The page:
Dunelm forges ahead with onsite solar projects at stores and offices

Image: Courtesy of Dunelm. Pictured: The business's head office with solar on its roof.

During the current fiscal year, the company plans to deploy 2,642 solar panels across a range of locations.

The installation of photovoltaic (PV) panels has recently been completed at five stores, including 442 at the Bristol store, 410 at Derby, 356 at Romford and 398 at Swansea. Additionally, 262 panels have been successfully installed on the roof of Dunelm’s Head Office in Syston, Leicester.

Despite the expansion of Dunelm’s store portfolio, which now stands at 183 stores following three recent openings, the company has managed to keep its overall store electricity usage flat, aligning with its 2019 usage levels.

Moreover, approximately 99.7% of the energy used in the last financial year was sourced from renewables.

Looking ahead, Dunelm has this week confirmed plans to install PV panels at three more sites before the end of June 2024. Collectively, these installations are expected to generate approximately 337,302 kilowatt hours (kWh) of electricity.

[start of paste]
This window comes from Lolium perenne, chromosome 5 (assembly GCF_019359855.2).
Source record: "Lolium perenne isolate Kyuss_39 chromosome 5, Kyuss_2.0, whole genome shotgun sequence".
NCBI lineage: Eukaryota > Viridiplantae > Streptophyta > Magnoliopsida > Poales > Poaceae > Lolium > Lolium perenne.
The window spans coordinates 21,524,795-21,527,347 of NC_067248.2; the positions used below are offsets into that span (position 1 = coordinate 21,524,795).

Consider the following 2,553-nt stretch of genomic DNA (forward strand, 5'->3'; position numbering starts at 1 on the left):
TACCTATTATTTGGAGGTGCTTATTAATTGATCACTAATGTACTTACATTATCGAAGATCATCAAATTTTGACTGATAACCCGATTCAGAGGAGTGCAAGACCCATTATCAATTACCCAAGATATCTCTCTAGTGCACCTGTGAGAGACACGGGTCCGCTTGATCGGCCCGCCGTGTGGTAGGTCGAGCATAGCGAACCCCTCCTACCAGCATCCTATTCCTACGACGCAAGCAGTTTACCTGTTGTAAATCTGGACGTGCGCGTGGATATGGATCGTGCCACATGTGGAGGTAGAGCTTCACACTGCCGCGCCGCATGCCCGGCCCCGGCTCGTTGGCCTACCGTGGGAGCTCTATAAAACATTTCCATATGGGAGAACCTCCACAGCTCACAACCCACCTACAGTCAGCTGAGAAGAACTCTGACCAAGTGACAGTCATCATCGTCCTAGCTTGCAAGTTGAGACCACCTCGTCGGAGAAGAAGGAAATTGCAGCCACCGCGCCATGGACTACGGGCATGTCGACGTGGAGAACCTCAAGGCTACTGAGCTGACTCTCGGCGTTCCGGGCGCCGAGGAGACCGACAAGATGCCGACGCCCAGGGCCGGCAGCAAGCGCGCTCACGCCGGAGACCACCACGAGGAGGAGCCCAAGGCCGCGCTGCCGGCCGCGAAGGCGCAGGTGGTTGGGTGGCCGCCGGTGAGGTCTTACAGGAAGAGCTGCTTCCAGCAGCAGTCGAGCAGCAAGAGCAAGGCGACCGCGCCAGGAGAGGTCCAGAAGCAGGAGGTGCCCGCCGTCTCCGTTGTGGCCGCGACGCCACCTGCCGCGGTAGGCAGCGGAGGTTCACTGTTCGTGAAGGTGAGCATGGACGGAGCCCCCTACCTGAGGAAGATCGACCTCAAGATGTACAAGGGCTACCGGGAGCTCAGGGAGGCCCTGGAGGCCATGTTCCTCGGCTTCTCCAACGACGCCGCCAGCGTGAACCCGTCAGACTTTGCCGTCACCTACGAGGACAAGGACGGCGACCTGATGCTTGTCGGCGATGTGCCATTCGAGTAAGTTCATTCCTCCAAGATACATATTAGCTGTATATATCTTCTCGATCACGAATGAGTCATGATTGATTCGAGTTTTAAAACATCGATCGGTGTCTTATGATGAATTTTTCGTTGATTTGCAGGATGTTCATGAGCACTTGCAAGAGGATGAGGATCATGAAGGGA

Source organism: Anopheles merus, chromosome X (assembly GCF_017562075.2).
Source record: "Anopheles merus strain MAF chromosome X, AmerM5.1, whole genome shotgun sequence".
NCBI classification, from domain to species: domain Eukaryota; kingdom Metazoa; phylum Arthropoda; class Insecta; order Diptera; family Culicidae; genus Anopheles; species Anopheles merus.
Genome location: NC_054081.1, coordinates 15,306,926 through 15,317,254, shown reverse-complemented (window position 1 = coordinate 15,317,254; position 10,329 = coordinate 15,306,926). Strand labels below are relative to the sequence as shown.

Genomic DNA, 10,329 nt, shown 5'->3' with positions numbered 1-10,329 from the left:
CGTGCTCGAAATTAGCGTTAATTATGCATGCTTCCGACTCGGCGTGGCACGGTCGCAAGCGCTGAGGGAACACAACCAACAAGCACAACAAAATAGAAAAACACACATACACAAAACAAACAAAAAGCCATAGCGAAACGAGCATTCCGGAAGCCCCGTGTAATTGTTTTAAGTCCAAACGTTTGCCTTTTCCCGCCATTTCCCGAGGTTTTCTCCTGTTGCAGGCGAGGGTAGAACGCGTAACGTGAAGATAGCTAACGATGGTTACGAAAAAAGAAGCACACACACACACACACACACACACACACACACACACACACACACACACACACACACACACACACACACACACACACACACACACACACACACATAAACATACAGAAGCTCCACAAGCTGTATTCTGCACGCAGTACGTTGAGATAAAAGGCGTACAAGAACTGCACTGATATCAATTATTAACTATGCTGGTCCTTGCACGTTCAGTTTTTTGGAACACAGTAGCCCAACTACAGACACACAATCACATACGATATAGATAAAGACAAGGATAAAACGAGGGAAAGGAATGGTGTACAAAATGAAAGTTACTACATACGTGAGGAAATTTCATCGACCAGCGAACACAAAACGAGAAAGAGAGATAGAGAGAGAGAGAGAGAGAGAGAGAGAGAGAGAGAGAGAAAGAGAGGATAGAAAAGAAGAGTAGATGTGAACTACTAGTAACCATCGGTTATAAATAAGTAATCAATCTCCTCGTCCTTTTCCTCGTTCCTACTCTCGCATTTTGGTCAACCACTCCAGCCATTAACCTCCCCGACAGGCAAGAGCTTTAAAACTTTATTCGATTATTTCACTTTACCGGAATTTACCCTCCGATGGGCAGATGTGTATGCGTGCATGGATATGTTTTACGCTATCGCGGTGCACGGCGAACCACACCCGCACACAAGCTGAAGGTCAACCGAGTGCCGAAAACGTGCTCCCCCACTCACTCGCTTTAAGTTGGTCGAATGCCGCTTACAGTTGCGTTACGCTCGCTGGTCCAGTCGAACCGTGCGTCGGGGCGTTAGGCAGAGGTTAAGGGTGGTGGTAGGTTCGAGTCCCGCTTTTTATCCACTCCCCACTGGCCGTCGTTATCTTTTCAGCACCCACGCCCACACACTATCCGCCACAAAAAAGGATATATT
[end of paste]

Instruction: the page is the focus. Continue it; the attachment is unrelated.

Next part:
Dunelm’s property director Steve Barton said: “We’re very proud to be stepping up the solar panel roll-out across our sites. It’s just one part of our commitment to reducing our environmental impact and in line with our ambition to reach net-zero by 2040.”

Last year, the homeware retailer unveiled its plan to achieve net-zero emissions by 2040, a commitment validated by the Science-Based Targets initiative (SBTi).

Further strides

In addition to the solar panel project, Dunelm has been certifying its purchased electricity using

Renewable Energy Guarantees of Origin (REGO) certificates, qualifying electricity sources for the majority of its sites back in 2019.

Further measures include the replacement of gas-fired heating and refrigerants with lower-carbon alternatives as well as engaging its colleagues to promote energy efficiency.

The move coincides with recent research findings indicating a 42% year-on-year surge in corporate funding for the solar sector, marking its highest level in the past decade.

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